Law of Lead

E.P.A. Needed Years to Study Lead Paint Rule, It Only Got 3 Months

A federal appeals court recently ordered the E.P.A. (Environmental Protection Agency) to revise its 17-year-old standard for the dangerous levels of lead in paint and dust. Notably, they have only given the agency one year to revise, a rare move given that the Obama administration sat on the issue for six years.

This decision aims to prioritize children across the country who the court claims have been harmed for four decades after the federal government banned the use of lead paint in homes. This move aims to revise the standard to make it stricter, with the hopes that it will protect “thousands of children across the country” according to Gartner, an attorney for Earthjustice.

The 2-to-1 decision was passed by the United States Court of Appeals for the Ninth Circuit, means that the E.P.A. must propose a new standard within 3-months. The Trump administration had initially been asked for six years to consider the issue, a request on top of the six-year delay of the Obama administration.

Lead Poisoning is the Number One Environmental Health Threat

Understandably the court felt that this was unreasonable given new research showing that the hazards of lead paints are perhaps more significant than we might have imagined. According to the E.P.A. “lead poisoning is the number one environmental health threat” facing children under 6-years old in the United States.

The court felt that the current standards were insufficient given the significance of the thread, adding that “the children exposed to lead poisoning due to the failure of E.P.A. to act are severely prejudiced by E.P.A.’s delay” in taking action.

This ruling represents yet another setback in the efforts of the Trump administration to remove the Obama-era regulations that it believes burdens progress. But activists applauded the decision, calling it overdue and a “win for children” across the country.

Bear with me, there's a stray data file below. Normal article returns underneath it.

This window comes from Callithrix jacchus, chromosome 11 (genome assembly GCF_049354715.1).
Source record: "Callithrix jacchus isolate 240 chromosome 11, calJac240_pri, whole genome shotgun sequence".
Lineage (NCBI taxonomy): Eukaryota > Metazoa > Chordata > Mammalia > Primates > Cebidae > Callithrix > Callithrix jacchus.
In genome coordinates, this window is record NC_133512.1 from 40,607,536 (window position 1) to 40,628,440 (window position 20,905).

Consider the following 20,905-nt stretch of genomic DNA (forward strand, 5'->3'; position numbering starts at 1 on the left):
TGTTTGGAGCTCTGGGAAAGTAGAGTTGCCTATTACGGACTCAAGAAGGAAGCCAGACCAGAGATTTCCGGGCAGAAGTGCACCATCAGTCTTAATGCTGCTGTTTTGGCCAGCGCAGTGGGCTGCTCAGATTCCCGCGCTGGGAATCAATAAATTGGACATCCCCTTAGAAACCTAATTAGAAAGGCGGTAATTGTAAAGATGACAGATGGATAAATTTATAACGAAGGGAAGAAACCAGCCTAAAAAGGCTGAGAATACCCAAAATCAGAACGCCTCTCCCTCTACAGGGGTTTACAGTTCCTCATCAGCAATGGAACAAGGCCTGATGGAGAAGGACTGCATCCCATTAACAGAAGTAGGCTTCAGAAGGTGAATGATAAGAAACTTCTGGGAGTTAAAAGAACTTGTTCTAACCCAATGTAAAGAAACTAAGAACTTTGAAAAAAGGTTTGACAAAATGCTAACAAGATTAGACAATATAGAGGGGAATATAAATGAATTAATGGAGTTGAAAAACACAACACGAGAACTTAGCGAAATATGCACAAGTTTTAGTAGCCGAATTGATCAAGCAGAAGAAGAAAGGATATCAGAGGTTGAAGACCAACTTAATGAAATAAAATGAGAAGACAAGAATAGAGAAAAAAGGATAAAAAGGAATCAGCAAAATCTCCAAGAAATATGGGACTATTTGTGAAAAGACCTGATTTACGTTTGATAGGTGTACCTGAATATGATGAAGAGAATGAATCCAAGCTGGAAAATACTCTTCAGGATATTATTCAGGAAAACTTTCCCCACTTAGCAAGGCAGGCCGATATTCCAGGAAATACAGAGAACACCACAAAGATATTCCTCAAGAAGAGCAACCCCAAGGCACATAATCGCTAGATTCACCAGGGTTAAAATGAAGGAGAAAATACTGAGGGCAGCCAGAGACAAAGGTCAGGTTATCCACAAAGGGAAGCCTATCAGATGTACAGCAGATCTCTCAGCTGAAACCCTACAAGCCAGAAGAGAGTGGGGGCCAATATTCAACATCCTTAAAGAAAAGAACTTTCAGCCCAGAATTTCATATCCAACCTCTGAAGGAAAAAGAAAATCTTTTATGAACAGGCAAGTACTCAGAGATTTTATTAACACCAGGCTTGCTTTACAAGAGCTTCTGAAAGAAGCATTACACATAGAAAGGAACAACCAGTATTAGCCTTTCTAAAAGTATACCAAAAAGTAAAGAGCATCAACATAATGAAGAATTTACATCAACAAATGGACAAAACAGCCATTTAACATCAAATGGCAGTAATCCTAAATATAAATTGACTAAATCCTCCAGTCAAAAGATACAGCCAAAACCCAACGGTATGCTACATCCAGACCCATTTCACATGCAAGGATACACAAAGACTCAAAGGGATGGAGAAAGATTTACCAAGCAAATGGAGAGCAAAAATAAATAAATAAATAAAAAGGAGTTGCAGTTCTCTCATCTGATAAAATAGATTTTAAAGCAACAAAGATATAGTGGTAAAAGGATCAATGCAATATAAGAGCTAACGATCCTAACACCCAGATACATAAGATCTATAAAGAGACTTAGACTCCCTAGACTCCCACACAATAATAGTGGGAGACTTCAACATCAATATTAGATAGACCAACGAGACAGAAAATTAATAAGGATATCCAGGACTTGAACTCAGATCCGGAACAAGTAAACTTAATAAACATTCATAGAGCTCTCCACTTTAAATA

Zakia Rafiqa Shabazz from Richmond, Virginia is the founder of United Parents Against Lead, an advocacy group she started after her son was found to have elevated lead levels in his blood. Her son, now 23-years old, still suffers from these effects and she maintains that the lack of action from both administrations has been frustrating and dangerous.

She noted that the most painful part of the ruling was “how many children could have been prevented from suffering the pains of lead poisoning” had action been taken earlier. Activists like Shabazz have been calling for stricter regulations for decades, and to many, it’s disheartening that is has taken this long for the courts to step in.

The E.P.A. acknowledged that more needed to be done back in 2011, agreeing that stricter rules were necessary. But following this statement they failed to take action, set timelines or develop any new rules.

Constant Delays to the Ruling Hurt Children

Ms. Gartner claims that the Obama administration, in power at the time of the statement, never gave a good reason as to why there were such significant delays.

“They just didn’t prioritize protecting kids from lead,” she said. Petitioners like her asked the appeals court in August 2016 to find that the E.P.A. had unreasonably delayed the new ruling. At this point, the Trump administration asked for six years to issue a regulation.

“They already had six years” Ms. Gartner continued, “it’s taken more than a decade to update the standard for how much lead can be in the dust before it’s considered a hazard.”

But to the surprise of Gartner and Shabazz, the court made the unusual decision to order the agency to propose a new rule within 90-days and finalize it within a year after that.

A study published in the Journal of Pediatrics in 2016 found that about 3% of children in the US exhibited high levels of lead in their blood. A spokesperson from the E.P.A. said that they “will continue to work diligently on a number of fronts to address issues surrounding childhood lead exposure from multiple sources.”


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